4. Riverside developments in East and South East London have so far been mediocre in design and excluding of the local population. The dockyard is of enormous historical significance (see shipwrightspalace blog) and deserves better than this Dubai-ification. The developers aren’t proposing any improvements to the local infrastructure, roads etc., and if this goes ahead the effects of plonking 3,500 homes, three-quarters of which aren’t ‘affordable’, onto the Deptford riverside will be catastrophic.

  5. @myblog5553,

    Having lived in East London a significant number of years and living in the same borough that houses Canary Wharf these, I am just giving a personal view. These buildings created separate usually gated communities and employed high profile professionals not sourced locally because either the workforce locally isn’t skilled or experienced with the skill requirement. One argument about enterprise zones which CW was, is that they displace jobs to other areas and run rough shod pushing out local communities and pricing them out of the property market. Deprivation still existed deeply within East London side by side with Britain’s own version of Manhatten skyline.

    I don’t doubt you pay a lot in service charges but how much of your money really does benefit local people and the local economy. After all, would you shop in Deptford or Lewisham or do you prefer to shop where you work in One Exchange in the city or at Canary Wharf or somewhere else.

    The real bonus to deprived areas of private tower developments and I have to add some of them are terrible in design and look like pimples on the local landscape is if they lead to town centre redevelopment, new stores and lower unemployment. Evidence of this is scant and the fact remains looking at Deptford it has hardly any bank branches which would benefit you and the community because they are closing as they are not profitable for the banks to remain in business and instead more and more betting shops open a sure sign of deprivation increasing if ever there is one. That was my point.

    The residential buildings I have seen in Deptford are dire – they are horrible in my view

  6. Having lived at The Royal Arsenal I can tell you that the two main reasons for leaving were the distance to walk to the train each day and the quality of high st. People living in this development will feel the same as it’s a bit of walk to the station each day and the types of shops these people will want are not in Deptford.

    However we did shop locally for what we could but the type of pubs and restaurants we liked were simply not in Woolwich. It’s hard to support the local community if the local shops/restaurants/pubs don’t realise they need to lift there game to get the new customers in.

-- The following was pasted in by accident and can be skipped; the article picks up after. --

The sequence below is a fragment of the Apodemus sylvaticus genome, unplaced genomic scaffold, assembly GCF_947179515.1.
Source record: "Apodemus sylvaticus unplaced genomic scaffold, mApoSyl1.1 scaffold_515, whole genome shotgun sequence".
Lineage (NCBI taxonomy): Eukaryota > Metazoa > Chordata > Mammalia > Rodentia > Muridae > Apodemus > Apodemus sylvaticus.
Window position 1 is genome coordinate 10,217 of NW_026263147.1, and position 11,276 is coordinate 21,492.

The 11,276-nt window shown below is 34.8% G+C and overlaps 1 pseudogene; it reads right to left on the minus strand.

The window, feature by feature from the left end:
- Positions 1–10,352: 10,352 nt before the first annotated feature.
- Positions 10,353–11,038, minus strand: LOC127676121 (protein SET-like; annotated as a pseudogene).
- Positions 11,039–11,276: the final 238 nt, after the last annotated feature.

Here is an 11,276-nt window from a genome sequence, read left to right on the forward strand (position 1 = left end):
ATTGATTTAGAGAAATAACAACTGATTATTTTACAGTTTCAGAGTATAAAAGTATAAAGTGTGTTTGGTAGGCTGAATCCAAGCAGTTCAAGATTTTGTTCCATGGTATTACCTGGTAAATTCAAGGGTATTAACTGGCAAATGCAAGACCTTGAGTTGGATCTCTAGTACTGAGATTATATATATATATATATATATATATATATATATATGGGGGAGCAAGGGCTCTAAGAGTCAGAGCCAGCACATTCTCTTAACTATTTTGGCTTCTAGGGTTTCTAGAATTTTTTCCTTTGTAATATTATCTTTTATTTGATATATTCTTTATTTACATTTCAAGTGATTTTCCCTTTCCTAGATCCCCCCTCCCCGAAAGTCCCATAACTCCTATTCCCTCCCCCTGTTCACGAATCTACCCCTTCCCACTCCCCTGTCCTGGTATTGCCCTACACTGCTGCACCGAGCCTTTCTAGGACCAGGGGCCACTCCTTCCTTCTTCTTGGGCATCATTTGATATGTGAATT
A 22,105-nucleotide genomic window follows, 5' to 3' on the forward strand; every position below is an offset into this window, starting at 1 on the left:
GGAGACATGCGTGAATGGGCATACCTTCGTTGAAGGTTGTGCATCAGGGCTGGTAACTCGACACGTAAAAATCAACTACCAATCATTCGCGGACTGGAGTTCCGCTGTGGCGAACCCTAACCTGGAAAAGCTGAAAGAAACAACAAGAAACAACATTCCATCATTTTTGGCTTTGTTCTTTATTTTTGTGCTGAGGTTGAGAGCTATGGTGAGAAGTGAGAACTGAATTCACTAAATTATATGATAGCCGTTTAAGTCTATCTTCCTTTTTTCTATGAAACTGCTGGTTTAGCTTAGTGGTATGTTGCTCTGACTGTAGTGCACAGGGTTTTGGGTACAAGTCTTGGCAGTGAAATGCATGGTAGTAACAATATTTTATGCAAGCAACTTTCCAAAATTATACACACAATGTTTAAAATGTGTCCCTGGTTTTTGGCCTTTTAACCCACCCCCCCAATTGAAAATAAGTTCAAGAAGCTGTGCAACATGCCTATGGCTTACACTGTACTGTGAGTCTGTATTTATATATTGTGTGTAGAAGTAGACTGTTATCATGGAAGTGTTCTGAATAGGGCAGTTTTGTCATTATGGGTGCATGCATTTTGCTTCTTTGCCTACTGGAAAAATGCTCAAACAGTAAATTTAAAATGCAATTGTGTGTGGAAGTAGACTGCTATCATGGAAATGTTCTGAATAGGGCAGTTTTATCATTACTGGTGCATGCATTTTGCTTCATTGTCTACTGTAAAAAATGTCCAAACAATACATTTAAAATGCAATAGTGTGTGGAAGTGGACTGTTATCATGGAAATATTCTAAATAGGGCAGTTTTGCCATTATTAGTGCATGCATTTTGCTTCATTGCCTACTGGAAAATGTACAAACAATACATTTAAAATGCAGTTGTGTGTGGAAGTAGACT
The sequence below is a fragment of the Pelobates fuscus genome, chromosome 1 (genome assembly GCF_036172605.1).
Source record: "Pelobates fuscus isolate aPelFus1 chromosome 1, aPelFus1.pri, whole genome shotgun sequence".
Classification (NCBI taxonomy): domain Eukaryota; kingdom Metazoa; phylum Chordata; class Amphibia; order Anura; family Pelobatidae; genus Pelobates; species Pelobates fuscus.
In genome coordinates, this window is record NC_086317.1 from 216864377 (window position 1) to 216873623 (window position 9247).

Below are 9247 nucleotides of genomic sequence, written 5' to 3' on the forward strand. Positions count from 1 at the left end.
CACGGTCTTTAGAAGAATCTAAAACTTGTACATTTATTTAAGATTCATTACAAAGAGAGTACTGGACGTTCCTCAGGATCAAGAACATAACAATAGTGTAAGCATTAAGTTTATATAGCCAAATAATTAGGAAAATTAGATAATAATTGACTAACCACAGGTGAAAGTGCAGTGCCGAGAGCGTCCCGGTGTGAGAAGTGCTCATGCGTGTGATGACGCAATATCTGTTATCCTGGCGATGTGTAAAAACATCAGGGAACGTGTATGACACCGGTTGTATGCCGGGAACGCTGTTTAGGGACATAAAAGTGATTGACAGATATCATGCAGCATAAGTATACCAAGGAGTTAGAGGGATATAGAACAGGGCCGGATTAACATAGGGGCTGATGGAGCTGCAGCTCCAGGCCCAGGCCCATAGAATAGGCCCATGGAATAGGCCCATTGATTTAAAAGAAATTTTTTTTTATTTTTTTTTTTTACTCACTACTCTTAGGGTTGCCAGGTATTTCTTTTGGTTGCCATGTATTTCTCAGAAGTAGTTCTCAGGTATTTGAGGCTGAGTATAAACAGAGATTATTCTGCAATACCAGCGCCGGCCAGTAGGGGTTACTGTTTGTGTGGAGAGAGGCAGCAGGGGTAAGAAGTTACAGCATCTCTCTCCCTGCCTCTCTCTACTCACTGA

7. They’ll have the dog and bell though in Deptford the lucky bleeders. You’re right though Scott that there isn’t enough to entice newcomers to Woolwich and places like that to spend much locally with the limited range of decent shops and eateries. My favourite places are those that have poundshops and cheap shops alongside delis so whatever you want at whatever price range you can find. Brighton and Bristol are good for being mixed like that.

  8. some resources to be aware of in in order to ensure that statutory policies and guidelines that we have already paid for are applied to the Convoy’s Wharf development. Let’s take heart from the Betfred victory on Deptford High Street and respond to the development proposals in an informed way that the Lrewisham Planners and the GLA will be duty bound to listen to.

    http://www.helm.org.uk/server/show/nav.19587

    http://www.communities.gov.uk/documents/planningandbuilding/pdf/1514132.pdf

    http://www.english-heritage.org.uk/…/maritime-and-naval/maritimeandnaval.pdf

  9. John Shish said…
    It is as well to remember that the odious Murdoch is still lurking in the wings on this one,much though Huchison Whampoa would have you believe otherwise. He has a large profit-share when residential “units” exceed a certain number. This is one reason why the developer is literally cramming the site with housing.
    The other driver of the design becomes plain when you look at photos of the Hong-Kong waterfront,the site owner Mr Li Ka Ching’s home,the similarities are sickening. Rather unfortunate name,Mr Li’s, as I suspect there is a similar sound running through the minds of our Mayor,planning committee,and M.P. K-ching,K-ching,K-ching…all that lovely council tax to fritter and waste, and the bung and sweeteners we may never get to hear about.
    The real sickener though ,bearing in mind his culture, is his complete lack of respect for the ancestors,in this case our ancestors whose marine technology opened up the world. The earliest Royal Dockyard lies recoverable under this site and our muddled toothless quangos (English Heritage) and narrow-minded academics (museum of London) are doing woefully little to protect historic features,many of which are re-usable.Is more “bung” involved here I ask myself?